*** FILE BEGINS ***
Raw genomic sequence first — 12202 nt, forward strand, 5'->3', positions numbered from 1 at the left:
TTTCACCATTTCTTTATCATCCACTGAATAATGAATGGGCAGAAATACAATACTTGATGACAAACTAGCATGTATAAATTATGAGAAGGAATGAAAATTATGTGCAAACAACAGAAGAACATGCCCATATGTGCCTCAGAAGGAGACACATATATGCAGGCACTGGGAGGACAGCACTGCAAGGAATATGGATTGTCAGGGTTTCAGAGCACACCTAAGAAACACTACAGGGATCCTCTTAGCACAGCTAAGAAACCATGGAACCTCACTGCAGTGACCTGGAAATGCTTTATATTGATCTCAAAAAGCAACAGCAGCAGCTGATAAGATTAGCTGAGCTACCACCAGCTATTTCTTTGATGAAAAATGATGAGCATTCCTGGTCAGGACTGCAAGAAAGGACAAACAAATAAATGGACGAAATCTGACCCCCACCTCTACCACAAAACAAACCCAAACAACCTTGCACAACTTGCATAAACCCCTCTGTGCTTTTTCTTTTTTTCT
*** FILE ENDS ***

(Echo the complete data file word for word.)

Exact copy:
Raw genomic sequence first — 12202 nt, forward strand, 5'->3', positions numbered from 1 at the left:
TTTCACCATTTCTTTATCATCCACTGAATAATGAATGGGCAGAAATACAATACTTGATGACAAACTAGCATGTATAAATTATGAGAAGGAATGAAAATTATGTGCAAACAACAGAAGAACATGCCCATATGTGCCTCAGAAGGAGACACATATATGCAGGCACTGGGAGGACAGCACTGCAAGGAATATGGATTGTCAGGGTTTCAGAGCACACCTAAGAAACACTACAGGGATCCTCTTAGCACAGCTAAGAAACCATGGAACCTCACTGCAGTGACCTGGAAATGCTTTATATTGATCTCAAAAAGCAACAGCAGCAGCTGATAAGATTAGCTGAGCTACCACCAGCTATTTCTTTGATGAAAAATGATGAGCATTCCTGGTCAGGACTGCAAGAAAGGACAAACAAATAAATGGACGAAATCTGACCCCCACCTCTACCACAAAACAAACCCAAACAACCTTGCACAACTTGCATAAACCCCTCTGTGCTTTTTCTTTTTTTCT